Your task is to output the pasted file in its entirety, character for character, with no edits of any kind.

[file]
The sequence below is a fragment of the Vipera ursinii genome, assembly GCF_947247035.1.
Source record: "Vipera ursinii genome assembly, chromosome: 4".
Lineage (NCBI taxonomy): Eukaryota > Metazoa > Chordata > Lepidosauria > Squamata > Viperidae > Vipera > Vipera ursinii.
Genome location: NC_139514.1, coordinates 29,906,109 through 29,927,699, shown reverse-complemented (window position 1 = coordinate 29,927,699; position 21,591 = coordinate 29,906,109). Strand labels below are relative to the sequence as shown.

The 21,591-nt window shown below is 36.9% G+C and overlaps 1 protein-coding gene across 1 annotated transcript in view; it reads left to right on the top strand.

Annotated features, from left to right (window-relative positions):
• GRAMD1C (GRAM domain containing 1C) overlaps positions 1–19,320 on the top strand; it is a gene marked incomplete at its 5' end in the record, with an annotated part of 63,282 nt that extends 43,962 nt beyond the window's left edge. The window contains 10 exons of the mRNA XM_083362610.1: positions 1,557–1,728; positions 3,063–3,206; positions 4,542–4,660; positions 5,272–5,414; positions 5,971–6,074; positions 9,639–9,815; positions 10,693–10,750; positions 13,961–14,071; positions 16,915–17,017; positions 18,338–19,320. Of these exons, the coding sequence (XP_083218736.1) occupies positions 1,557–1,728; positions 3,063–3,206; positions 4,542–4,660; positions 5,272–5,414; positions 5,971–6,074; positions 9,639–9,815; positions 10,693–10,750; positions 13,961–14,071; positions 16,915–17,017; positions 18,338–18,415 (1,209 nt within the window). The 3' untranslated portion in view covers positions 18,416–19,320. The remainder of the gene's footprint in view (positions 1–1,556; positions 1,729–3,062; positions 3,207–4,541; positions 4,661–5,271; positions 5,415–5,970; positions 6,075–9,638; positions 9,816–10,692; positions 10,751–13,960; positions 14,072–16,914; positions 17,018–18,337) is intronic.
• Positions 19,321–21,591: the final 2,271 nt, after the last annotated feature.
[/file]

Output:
The sequence below is a fragment of the Vipera ursinii genome, assembly GCF_947247035.1.
Source record: "Vipera ursinii genome assembly, chromosome: 4".
Lineage (NCBI taxonomy): Eukaryota > Metazoa > Chordata > Lepidosauria > Squamata > Viperidae > Vipera > Vipera ursinii.
Genome location: NC_139514.1, coordinates 29,906,109 through 29,927,699, shown reverse-complemented (window position 1 = coordinate 29,927,699; position 21,591 = coordinate 29,906,109). Strand labels below are relative to the sequence as shown.

The 21,591-nt window shown below is 36.9% G+C and overlaps 1 protein-coding gene across 1 annotated transcript in view; it reads left to right on the top strand.

Annotated features, from left to right (window-relative positions):
• GRAMD1C (GRAM domain containing 1C) overlaps positions 1–19,320 on the top strand; it is a gene marked incomplete at its 5' end in the record, with an annotated part of 63,282 nt that extends 43,962 nt beyond the window's left edge. The window contains 10 exons of the mRNA XM_083362610.1: positions 1,557–1,728; positions 3,063–3,206; positions 4,542–4,660; positions 5,272–5,414; positions 5,971–6,074; positions 9,639–9,815; positions 10,693–10,750; positions 13,961–14,071; positions 16,915–17,017; positions 18,338–19,320. Of these exons, the coding sequence (XP_083218736.1) occupies positions 1,557–1,728; positions 3,063–3,206; positions 4,542–4,660; positions 5,272–5,414; positions 5,971–6,074; positions 9,639–9,815; positions 10,693–10,750; positions 13,961–14,071; positions 16,915–17,017; positions 18,338–18,415 (1,209 nt within the window). The 3' untranslated portion in view covers positions 18,416–19,320. The remainder of the gene's footprint in view (positions 1–1,556; positions 1,729–3,062; positions 3,207–4,541; positions 4,661–5,271; positions 5,415–5,970; positions 6,075–9,638; positions 9,816–10,692; positions 10,751–13,960; positions 14,072–16,914; positions 17,018–18,337) is intronic.
• Positions 19,321–21,591: the final 2,271 nt, after the last annotated feature.